Why rural sexual violence remains rife in India.

BBC News

India: Dabra is a typical village in India's rural Haryana state. It has narrow lanes with open drains and small houses built of brick and mud. Children play in the dirt, while men sit around smoking. Not many outsiders visit this poor farming community.But outside one of the houses two policemen stand on guard. Inside, a 16-year-old girl sits in one of the rooms surrounded by women. She is the reason the police are here. Six weeks ago, she was out walking on the street when she was abducted by a dozen men.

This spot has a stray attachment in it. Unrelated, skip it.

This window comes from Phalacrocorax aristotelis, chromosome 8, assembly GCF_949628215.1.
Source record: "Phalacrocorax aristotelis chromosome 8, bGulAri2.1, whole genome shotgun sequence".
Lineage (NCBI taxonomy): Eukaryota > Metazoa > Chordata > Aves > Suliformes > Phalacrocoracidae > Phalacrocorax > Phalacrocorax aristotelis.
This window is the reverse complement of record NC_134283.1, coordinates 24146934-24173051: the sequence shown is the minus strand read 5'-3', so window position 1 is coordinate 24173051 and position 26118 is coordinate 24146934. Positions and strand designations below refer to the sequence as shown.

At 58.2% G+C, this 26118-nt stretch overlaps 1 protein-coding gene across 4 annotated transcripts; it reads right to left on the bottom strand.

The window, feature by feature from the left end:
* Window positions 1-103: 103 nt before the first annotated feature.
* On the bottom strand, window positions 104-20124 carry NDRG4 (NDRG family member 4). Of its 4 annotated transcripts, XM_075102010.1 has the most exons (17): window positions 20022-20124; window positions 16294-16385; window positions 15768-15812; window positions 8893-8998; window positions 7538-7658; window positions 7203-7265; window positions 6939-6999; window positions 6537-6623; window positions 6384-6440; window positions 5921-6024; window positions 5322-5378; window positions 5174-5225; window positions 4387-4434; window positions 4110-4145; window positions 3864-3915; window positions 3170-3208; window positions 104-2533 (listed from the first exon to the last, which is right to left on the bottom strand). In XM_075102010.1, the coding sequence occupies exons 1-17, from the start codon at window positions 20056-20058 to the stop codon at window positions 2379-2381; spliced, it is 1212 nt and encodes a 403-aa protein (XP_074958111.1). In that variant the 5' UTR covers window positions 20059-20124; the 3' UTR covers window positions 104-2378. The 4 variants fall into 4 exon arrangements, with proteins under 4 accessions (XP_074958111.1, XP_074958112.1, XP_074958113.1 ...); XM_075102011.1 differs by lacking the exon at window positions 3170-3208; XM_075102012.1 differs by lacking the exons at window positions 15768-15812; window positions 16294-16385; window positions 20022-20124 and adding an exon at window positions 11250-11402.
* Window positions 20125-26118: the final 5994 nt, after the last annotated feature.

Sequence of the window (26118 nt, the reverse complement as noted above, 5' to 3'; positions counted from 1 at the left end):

"They dragged me inside the car and blindfolded me," she says, staring ahead, her voice steady but emotionless. "They took me by the side of a river. There, seven of them took turns to rape me. "The others kept watch." Her ordeal did not end there. The men filmed the assault on their mobile phones and circulated the images in this deeply conservative society. "Her father was so overcome with shame and the humiliation that he poisoned himself," the girl's cousin said. "We rushed him to the hospital but it was too late to save him." Nine of the alleged attackers have been arrested. But the others are still at large. Last year, 733 rapes were reported in Haryana. Most such assaults go unreported. Sexual violence against women takes place all over India. But what stands out in Haryana is the social attitude towards women. In a region that is just a short drive from Delhi, the modern capital of one of the word's rising powers, men still call the shots. In the rural district of Jind, a traditional village council meeting is under way. Inside a large hall, elderly men sit on wooden cots, smoking pipes. There is a not a single woman among them. And as they have for centuries, they pass judgement - on social mores, on women and on the recent spate of rapes. "I'll tell you the main reason for these rapes," explains Suresh Koth, one of the elders. "Just look at what's in the newspapers, on television. Topless women. This is what's corrupting our youth. After all this is India, not Europe." These are comments which cannot be dismissed lightly. These are the khaps, the all-male village councils that are tremendously powerful both socially and politically. "They often function like kangaroo courts, creating laws for society, determining what women must do, how people should behave," says rights activist Ranjana Kumari, of the Centre for Social Research. "And if people don't follow them, they intimidate them and threaten violence, including honour killings." Khaps are unelected bodies but politicians and governments are wary of taking them on. They can help to deliver votes during elections, which means they are often indispensable to politicians. But there is a growing sense of outrage across India at their pronouncements following the recent spate of rapes. One council elder was reported as saying that girls should be forced to marry young to protect them from rapists. Others routinely blame Western influences. Many people believe they have no place in a modern, democratic and liberal India. But taking them on is not going to be easy. Back in Dabra, the impact of what happened a few weeks ago is already apparent. "The girls in my neighbourhood have stopped going to school," the young rape victim says. "I am frightened too."